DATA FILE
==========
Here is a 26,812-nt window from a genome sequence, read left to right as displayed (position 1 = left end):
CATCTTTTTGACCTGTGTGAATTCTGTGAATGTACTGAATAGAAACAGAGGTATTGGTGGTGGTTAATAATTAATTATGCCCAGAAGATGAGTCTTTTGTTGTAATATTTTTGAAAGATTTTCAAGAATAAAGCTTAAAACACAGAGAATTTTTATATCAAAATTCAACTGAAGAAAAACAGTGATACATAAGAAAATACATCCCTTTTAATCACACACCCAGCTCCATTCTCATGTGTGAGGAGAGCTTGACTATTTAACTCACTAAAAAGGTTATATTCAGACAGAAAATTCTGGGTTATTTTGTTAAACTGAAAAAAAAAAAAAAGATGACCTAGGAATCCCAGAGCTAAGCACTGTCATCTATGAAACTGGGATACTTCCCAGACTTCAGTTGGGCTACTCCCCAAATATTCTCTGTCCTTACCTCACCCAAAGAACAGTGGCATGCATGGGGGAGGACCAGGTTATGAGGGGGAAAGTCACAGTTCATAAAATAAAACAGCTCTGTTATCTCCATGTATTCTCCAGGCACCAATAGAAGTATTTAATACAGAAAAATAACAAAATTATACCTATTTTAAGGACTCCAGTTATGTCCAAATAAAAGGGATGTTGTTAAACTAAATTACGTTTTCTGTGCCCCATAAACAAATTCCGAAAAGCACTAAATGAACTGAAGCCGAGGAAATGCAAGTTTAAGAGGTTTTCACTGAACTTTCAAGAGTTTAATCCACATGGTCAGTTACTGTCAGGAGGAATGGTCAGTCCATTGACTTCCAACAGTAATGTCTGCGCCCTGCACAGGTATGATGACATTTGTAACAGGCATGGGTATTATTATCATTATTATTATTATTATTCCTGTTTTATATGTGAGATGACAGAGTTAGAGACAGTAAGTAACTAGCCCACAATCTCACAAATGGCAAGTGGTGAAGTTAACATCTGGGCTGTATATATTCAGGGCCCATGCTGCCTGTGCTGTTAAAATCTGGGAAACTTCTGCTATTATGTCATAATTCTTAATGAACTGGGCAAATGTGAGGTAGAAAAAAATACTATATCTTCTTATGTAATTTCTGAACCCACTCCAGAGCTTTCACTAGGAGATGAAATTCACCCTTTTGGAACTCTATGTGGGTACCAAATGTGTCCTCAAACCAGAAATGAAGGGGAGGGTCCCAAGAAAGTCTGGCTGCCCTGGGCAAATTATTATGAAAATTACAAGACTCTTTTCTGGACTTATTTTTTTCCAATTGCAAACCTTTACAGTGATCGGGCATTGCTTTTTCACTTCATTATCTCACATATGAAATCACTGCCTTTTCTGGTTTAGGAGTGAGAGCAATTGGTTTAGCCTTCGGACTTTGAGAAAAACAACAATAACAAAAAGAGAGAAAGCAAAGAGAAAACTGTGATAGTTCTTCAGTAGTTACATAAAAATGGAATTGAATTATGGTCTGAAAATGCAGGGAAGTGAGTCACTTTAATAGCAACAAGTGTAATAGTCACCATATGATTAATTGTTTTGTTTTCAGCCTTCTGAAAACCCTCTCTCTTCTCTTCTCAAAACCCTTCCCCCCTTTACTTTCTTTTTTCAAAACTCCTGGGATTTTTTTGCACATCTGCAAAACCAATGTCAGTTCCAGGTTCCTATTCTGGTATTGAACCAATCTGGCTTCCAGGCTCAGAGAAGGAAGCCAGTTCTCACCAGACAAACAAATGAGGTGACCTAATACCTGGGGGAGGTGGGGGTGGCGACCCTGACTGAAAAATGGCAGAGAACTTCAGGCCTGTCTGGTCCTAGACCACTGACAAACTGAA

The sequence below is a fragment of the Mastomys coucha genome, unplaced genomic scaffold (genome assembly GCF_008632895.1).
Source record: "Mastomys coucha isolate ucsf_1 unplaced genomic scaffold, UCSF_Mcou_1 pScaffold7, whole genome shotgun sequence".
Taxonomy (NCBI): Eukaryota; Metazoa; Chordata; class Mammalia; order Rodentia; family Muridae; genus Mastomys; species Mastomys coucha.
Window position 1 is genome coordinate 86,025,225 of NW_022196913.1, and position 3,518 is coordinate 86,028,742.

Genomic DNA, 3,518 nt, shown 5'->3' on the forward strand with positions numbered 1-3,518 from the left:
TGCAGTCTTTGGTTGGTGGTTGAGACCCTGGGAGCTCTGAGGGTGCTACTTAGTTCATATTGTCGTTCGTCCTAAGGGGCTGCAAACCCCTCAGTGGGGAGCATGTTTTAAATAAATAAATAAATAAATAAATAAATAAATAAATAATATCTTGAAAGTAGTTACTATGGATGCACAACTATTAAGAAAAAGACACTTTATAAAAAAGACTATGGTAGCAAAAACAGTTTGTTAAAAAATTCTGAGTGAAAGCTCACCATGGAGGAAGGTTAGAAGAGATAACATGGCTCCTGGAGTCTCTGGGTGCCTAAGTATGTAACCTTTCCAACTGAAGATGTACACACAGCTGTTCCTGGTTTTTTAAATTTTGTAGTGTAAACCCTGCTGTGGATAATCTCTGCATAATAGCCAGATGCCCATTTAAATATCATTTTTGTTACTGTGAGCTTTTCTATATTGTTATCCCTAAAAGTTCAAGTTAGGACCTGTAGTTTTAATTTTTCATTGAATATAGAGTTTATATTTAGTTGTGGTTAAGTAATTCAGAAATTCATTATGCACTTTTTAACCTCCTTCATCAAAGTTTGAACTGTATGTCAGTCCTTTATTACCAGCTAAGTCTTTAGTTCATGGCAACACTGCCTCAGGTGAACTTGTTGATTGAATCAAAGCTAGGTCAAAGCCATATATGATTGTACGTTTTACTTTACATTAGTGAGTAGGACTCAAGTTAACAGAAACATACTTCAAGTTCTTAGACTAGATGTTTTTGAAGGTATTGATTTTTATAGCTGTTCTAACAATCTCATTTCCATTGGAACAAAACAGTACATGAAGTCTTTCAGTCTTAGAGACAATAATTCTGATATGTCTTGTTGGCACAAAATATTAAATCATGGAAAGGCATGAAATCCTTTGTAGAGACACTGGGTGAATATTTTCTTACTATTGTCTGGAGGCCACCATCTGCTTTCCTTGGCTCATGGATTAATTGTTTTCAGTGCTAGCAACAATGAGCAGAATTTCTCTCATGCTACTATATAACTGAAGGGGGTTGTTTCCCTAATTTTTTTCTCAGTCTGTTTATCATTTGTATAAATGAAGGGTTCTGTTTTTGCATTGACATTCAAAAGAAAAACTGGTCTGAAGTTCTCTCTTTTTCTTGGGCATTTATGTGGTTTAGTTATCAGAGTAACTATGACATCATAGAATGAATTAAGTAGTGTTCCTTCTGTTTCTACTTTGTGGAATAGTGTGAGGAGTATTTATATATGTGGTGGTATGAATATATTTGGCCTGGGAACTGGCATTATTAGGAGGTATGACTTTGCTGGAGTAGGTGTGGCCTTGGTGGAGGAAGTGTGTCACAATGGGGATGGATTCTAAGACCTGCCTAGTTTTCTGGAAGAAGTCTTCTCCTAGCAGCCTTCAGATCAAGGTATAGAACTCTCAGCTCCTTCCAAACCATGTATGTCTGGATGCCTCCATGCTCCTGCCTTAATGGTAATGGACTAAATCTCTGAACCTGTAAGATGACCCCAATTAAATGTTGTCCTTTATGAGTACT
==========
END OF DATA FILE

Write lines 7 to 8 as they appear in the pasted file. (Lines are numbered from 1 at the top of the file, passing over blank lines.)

Genomic DNA, 3,518 nt, shown 5'->3' on the forward strand with positions numbered 1-3,518 from the left:
TGCAGTCTTTGGTTGGTGGTTGAGACCCTGGGAGCTCTGAGGGTGCTACTTAGTTCATATTGTCGTTCGTCCTAAGGGGCTGCAAACCCCTCAGTGGGGAGCATGTTTTAAATAAATAAATAAATAAATAAATAAATAAATAAATAATATCTTGAAAGTAGTTACTATGGATGCACAACTATTAAGAAAAAGACACTTTATAAAAAAGACTATGGTAGCAAAAACAGTTTGTTAAAAAATTCTGAGTGAAAGCTCACCATGGAGGAAGGTTAGAAGAGATAACATGGCTCCTGGAGTCTCTGGGTGCCTAAGTATGTAACCTTTCCAACTGAAGATGTACACACAGCTGTTCCTGGTTTTTTAAATTTTGTAGTGTAAACCCTGCTGTGGATAATCTCTGCATAATAGCCAGATGCCCATTTAAATATCATTTTTGTTACTGTGAGCTTTTCTATATTGTTATCCCTAAAAGTTCAAGTTAGGACCTGTAGTTTTAATTTTTCATTGAATATAGAGTTTATATTTAGTTGTGGTTAAGTAATTCAGAAATTCATTATGCACTTTTTAACCTCCTTCATCAAAGTTTGAACTGTATGTCAGTCCTTTATTACCAGCTAAGTCTTTAGTTCATGGCAACACTGCCTCAGGTGAACTTGTTGATTGAATCAAAGCTAGGTCAAAGCCATATATGATTGTACGTTTTACTTTACATTAGTGAGTAGGACTCAAGTTAACAGAAACATACTTCAAGTTCTTAGACTAGATGTTTTTGAAGGTATTGATTTTTATAGCTGTTCTAACAATCTCATTTCCATTGGAACAAAACAGTACATGAAGTCTTTCAGTCTTAGAGACAATAATTCTGATATGTCTTGTTGGCACAAAATATTAAATCATGGAAAGGCATGAAATCCTTTGTAGAGACACTGGGTGAATATTTTCTTACTATTGTCTGGAGGCCACCATCTGCTTTCCTTGGCTCATGGATTAATTGTTTTCAGTGCTAGCAACAATGAGCAGAATTTCTCTCATGCTACTATATAACTGAAGGGGGTTGTTTCCCTAATTTTTTTCTCAGTCTGTTTATCATTTGTATAAATGAAGGGTTCTGTTTTTGCATTGACATTCAAAAGAAAAACTGGTCTGAAGTTCTCTCTTTTTCTTGGGCATTTATGTGGTTTAGTTATCAGAGTAACTATGACATCATAGAATGAATTAAGTAGTGTTCCTTCTGTTTCTACTTTGTGGAATAGTGTGAGGAGTATTTATATATGTGGTGGTATGAATATATTTGGCCTGGGAACTGGCATTATTAGGAGGTATGACTTTGCTGGAGTAGGTGTGGCCTTGGTGGAGGAAGTGTGTCACAATGGGGATGGATTCTAAGACCTGCCTAGTTTTCTGGAAGAAGTCTTCTCCTAGCAGCCTTCAGATCAAGGTATAGAACTCTCAGCTCCTTCCAAACCATGTATGTCTGGATGCCTCCATGCTCCTGCCTTAATGGTAATGGACTAAATCTCTGAACCTGTAAGATGACCCCAATTAAATGTTGTCCTTTATGAGTACT